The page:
Getting started using your laptop

SSH and X11

You’ll need ssh to connect to a remote server that has ROOT installed. ROOT uses a graphics protocal called X11 for its interactive display.1

If you’ve never installed ssh or X11 on your computer, these two pages will guide you through the process:

If you have an account on one of the Nevis particle-physics systems, these sites were included in the introductory email I sent you with details about your account.

In case it’s not obvious: For the rest of this tutorial, I’ll assume you’ve read the above web pages, know how to use ssh to connect to your Nevis server (or some other computer system that includes ROOT),2 or have your own installation.

Escape from the gooey GUI

You may be used to a graphical user interface (GUI) instead of the command line; for example, opening a file with an appropriate application by double-clicking on its icon in a window. For copying and editing files, or developing code, I recommend against a GUI; almost all physics development work is done on the command line.

This GUI advice won’t apply if you start using ROOT notebooks. We’ll get to that later.

Terminals

You will need at least two terminal windows open during parts of this tutorial. One window I’ll call your “ROOT command” window; this is where you’ll run ROOT. Another is a separate “UNIX command” window.

Your existing terminal program includes some way of showing multiple windows or tabs; look through its menus for something like “New Window”. If you’re using a laptop to connect to a remove server, you’ll have to separately use ssh to login to that server in each window.

Tip

I like to open a new tab instead of a new separate window, but you can use whichever mode you prefer. I suggest you try both methods to find out which one suits you.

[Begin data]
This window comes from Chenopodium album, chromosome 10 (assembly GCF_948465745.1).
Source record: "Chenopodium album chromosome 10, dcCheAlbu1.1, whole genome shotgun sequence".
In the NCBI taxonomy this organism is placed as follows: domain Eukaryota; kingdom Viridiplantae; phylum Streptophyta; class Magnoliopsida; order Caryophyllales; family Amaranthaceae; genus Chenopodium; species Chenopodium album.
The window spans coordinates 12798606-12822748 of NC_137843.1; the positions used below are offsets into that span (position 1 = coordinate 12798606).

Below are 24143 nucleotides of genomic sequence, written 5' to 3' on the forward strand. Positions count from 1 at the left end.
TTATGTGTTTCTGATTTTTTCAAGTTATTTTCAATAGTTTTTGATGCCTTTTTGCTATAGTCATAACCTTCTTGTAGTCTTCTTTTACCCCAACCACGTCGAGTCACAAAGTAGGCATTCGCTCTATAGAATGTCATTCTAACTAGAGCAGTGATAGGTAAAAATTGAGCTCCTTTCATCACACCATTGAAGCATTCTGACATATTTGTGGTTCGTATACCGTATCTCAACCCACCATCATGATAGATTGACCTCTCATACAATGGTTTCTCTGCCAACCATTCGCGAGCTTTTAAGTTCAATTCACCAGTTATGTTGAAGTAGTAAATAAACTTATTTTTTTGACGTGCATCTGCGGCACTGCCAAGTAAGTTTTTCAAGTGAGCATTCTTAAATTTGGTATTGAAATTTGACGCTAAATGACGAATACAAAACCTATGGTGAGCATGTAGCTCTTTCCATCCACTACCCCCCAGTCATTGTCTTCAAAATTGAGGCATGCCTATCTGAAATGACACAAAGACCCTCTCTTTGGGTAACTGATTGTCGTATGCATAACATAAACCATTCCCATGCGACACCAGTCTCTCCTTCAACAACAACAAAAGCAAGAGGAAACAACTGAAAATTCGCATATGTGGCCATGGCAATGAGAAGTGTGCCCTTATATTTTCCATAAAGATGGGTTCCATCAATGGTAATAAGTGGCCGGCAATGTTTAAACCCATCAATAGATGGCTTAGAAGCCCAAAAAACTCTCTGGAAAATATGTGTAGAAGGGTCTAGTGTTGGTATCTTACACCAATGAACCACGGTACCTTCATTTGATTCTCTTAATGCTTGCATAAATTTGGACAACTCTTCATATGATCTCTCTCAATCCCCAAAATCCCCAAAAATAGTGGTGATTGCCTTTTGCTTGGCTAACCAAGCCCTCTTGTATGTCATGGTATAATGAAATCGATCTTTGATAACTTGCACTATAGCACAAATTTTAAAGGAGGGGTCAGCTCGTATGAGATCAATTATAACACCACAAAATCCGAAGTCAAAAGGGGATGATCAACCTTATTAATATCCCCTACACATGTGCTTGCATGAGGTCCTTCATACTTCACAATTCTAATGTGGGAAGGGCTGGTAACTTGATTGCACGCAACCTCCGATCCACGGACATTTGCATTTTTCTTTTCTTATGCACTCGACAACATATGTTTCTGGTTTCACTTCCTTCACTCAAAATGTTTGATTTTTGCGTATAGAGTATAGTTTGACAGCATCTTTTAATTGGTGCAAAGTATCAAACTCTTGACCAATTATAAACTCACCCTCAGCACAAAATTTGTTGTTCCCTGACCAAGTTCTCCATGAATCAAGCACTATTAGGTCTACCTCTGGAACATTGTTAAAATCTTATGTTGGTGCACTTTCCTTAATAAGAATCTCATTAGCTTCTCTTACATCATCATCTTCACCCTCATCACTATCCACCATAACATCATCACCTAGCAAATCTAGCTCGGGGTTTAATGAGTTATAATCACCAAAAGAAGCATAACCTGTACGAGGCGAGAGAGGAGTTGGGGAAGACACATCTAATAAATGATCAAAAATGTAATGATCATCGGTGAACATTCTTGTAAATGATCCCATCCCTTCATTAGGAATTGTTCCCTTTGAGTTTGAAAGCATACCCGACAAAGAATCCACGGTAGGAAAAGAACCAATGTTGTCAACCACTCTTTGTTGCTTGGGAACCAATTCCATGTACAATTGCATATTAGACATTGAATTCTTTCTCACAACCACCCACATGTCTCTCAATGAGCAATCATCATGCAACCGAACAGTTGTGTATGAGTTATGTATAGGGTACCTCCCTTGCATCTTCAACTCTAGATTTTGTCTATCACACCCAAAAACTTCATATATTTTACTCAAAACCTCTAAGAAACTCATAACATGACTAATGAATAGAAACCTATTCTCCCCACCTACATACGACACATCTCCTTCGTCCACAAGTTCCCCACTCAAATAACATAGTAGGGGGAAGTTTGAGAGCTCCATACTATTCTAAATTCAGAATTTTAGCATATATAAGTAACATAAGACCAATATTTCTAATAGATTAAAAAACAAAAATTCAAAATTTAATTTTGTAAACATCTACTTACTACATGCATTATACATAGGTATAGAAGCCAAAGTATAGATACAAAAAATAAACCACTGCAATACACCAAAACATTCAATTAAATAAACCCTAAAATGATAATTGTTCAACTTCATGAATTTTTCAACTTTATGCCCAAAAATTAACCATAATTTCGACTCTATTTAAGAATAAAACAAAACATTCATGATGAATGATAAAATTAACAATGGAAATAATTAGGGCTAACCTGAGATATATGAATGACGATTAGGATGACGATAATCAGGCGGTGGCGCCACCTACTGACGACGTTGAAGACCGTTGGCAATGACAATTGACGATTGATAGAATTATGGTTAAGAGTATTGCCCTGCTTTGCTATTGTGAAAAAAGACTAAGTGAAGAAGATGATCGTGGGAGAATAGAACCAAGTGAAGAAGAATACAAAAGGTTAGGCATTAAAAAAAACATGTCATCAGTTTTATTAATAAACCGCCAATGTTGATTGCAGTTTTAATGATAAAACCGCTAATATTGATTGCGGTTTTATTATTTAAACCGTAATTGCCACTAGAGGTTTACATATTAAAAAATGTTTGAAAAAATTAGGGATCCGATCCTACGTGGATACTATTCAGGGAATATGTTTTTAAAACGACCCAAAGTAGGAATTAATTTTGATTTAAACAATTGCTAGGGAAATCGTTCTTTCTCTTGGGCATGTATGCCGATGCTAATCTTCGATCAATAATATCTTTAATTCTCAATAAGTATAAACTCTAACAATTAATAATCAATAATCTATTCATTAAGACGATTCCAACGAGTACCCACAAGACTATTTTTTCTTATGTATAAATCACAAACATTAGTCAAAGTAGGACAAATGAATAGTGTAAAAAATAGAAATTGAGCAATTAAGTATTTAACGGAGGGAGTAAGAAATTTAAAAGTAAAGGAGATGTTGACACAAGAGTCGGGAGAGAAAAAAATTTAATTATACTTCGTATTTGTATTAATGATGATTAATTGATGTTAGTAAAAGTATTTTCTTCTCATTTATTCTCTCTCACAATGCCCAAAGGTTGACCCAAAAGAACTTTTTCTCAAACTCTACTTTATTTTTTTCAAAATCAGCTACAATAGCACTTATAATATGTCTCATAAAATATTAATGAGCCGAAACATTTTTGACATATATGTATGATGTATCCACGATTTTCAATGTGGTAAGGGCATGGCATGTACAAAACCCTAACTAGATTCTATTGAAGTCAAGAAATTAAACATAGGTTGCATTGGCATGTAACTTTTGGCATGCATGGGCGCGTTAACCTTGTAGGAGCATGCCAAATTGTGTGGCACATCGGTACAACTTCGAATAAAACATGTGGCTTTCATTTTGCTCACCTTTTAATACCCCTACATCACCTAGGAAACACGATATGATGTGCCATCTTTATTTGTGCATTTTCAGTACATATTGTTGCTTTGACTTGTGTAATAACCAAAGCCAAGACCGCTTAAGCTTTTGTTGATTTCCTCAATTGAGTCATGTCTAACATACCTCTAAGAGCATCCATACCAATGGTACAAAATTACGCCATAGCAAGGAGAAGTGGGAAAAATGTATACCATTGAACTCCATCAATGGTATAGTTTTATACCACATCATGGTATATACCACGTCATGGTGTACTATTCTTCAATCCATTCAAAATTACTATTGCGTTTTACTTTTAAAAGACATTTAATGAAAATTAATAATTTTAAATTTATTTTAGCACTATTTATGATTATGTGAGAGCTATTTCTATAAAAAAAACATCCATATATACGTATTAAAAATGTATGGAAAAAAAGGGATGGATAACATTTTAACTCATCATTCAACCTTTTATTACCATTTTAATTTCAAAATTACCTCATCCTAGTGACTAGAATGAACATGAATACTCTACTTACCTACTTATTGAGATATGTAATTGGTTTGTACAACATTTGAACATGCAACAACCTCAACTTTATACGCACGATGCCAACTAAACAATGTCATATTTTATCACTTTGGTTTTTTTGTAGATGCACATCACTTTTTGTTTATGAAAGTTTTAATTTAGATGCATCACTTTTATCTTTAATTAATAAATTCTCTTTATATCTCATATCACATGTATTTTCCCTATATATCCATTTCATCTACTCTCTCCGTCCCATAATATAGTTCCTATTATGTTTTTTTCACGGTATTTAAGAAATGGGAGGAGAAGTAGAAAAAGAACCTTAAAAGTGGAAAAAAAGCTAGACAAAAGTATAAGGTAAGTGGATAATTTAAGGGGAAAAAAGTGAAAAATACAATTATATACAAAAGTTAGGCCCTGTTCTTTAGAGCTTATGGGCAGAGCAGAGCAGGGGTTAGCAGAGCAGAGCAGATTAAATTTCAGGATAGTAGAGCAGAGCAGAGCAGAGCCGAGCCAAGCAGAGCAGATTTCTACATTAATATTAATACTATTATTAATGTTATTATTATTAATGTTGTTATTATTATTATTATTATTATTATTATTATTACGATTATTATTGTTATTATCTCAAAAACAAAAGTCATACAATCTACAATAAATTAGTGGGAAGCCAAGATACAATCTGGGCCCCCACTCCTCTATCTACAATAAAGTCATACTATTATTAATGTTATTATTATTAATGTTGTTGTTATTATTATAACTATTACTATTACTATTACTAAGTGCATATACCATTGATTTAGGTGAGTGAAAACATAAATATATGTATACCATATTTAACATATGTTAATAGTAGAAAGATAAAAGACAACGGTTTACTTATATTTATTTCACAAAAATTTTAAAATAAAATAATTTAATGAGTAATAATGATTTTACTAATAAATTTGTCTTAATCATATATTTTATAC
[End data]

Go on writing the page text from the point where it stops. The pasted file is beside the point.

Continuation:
Installing ROOT on your laptop

Don’t.

If this is too short and snarky for you, I’ll elaborate: You may correctly deduce that setting up ROOT on your own computer system is not a trivial task. It is not an app you can double-click to install. To avoid a hassle, I suggest logging into Nevis servers or using the Nevis notebook server for this course if you are able to do so.

The reason why I installed ROOT on the Nevis particle-physics systems and prepared the notebook server is so students and researchers affiliated with Nevis can spend less time on software installations, and more time on learning how to use the tools to do physics.

Let’s do physics.

Note

If the above is not enough to dissuade you, or you don’t have a choice because you don’t have a connection to either Nevis or another institution with ROOT already installed, I offer the nitty-gritty details of installing ROOT.


1

Very strictly speaking, if you’re going to install ROOT on your own computer, you don’t need ssh. As a practical matter, if you’re going to be working in science, you’ll find ssh and its related tools (scp, sftp) to be useful.

2

Don’t forget the -XY or some other method of forwarding an X11 connection to that server.